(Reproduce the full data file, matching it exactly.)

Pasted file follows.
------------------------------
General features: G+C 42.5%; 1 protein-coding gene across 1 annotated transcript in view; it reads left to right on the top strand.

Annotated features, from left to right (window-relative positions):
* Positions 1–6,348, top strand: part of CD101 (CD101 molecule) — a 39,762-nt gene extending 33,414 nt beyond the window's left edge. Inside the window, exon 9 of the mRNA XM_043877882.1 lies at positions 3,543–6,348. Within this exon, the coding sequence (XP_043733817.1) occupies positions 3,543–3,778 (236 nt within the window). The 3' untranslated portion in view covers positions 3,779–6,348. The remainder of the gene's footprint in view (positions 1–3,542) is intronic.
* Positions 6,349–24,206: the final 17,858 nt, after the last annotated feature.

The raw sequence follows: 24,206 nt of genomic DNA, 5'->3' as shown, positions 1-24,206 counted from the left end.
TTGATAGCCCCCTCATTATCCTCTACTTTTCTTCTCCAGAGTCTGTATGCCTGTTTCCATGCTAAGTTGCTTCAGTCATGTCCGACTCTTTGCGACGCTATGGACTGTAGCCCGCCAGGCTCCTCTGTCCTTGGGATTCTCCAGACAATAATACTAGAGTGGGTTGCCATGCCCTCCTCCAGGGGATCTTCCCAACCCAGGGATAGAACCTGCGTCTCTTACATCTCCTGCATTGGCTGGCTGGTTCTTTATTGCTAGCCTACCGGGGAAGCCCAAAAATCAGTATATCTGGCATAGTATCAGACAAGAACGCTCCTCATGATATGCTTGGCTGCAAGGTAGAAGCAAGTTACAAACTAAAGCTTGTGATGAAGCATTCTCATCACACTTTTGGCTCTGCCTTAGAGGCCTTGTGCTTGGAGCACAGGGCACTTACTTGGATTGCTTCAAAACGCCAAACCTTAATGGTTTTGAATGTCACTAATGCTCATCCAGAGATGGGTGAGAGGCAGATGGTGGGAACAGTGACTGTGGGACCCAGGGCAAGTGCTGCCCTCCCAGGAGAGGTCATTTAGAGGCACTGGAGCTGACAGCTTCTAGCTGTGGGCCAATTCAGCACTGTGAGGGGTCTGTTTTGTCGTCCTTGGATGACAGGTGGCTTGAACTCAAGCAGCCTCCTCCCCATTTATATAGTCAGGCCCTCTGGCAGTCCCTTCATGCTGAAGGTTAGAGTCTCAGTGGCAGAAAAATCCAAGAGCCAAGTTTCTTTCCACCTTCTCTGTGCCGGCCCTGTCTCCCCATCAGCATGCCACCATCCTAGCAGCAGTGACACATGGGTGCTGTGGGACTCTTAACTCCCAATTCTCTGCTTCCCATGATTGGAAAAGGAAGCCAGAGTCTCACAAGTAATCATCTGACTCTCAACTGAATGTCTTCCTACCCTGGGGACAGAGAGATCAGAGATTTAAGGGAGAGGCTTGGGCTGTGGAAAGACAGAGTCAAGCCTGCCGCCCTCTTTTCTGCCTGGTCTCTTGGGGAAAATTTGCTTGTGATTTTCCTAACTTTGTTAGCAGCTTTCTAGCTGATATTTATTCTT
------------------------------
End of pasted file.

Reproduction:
General features: G+C 42.5%; 1 protein-coding gene across 1 annotated transcript in view; it reads left to right on the top strand.

Annotated features, from left to right (window-relative positions):
* Positions 1–6,348, top strand: part of CD101 (CD101 molecule) — a 39,762-nt gene extending 33,414 nt beyond the window's left edge. Inside the window, exon 9 of the mRNA XM_043877882.1 lies at positions 3,543–6,348. Within this exon, the coding sequence (XP_043733817.1) occupies positions 3,543–3,778 (236 nt within the window). The 3' untranslated portion in view covers positions 3,779–6,348. The remainder of the gene's footprint in view (positions 1–3,542) is intronic.
* Positions 6,349–24,206: the final 17,858 nt, after the last annotated feature.

The raw sequence follows: 24,206 nt of genomic DNA, 5'->3' as shown, positions 1-24,206 counted from the left end.
TTGATAGCCCCCTCATTATCCTCTACTTTTCTTCTCCAGAGTCTGTATGCCTGTTTCCATGCTAAGTTGCTTCAGTCATGTCCGACTCTTTGCGACGCTATGGACTGTAGCCCGCCAGGCTCCTCTGTCCTTGGGATTCTCCAGACAATAATACTAGAGTGGGTTGCCATGCCCTCCTCCAGGGGATCTTCCCAACCCAGGGATAGAACCTGCGTCTCTTACATCTCCTGCATTGGCTGGCTGGTTCTTTATTGCTAGCCTACCGGGGAAGCCCAAAAATCAGTATATCTGGCATAGTATCAGACAAGAACGCTCCTCATGATATGCTTGGCTGCAAGGTAGAAGCAAGTTACAAACTAAAGCTTGTGATGAAGCATTCTCATCACACTTTTGGCTCTGCCTTAGAGGCCTTGTGCTTGGAGCACAGGGCACTTACTTGGATTGCTTCAAAACGCCAAACCTTAATGGTTTTGAATGTCACTAATGCTCATCCAGAGATGGGTGAGAGGCAGATGGTGGGAACAGTGACTGTGGGACCCAGGGCAAGTGCTGCCCTCCCAGGAGAGGTCATTTAGAGGCACTGGAGCTGACAGCTTCTAGCTGTGGGCCAATTCAGCACTGTGAGGGGTCTGTTTTGTCGTCCTTGGATGACAGGTGGCTTGAACTCAAGCAGCCTCCTCCCCATTTATATAGTCAGGCCCTCTGGCAGTCCCTTCATGCTGAAGGTTAGAGTCTCAGTGGCAGAAAAATCCAAGAGCCAAGTTTCTTTCCACCTTCTCTGTGCCGGCCCTGTCTCCCCATCAGCATGCCACCATCCTAGCAGCAGTGACACATGGGTGCTGTGGGACTCTTAACTCCCAATTCTCTGCTTCCCATGATTGGAAAAGGAAGCCAGAGTCTCACAAGTAATCATCTGACTCTCAACTGAATGTCTTCCTACCCTGGGGACAGAGAGATCAGAGATTTAAGGGAGAGGCTTGGGCTGTGGAAAGACAGAGTCAAGCCTGCCGCCCTCTTTTCTGCCTGGTCTCTTGGGGAAAATTTGCTTGTGATTTTCCTAACTTTGTTAGCAGCTTTCTAGCTGATATTTATTCTT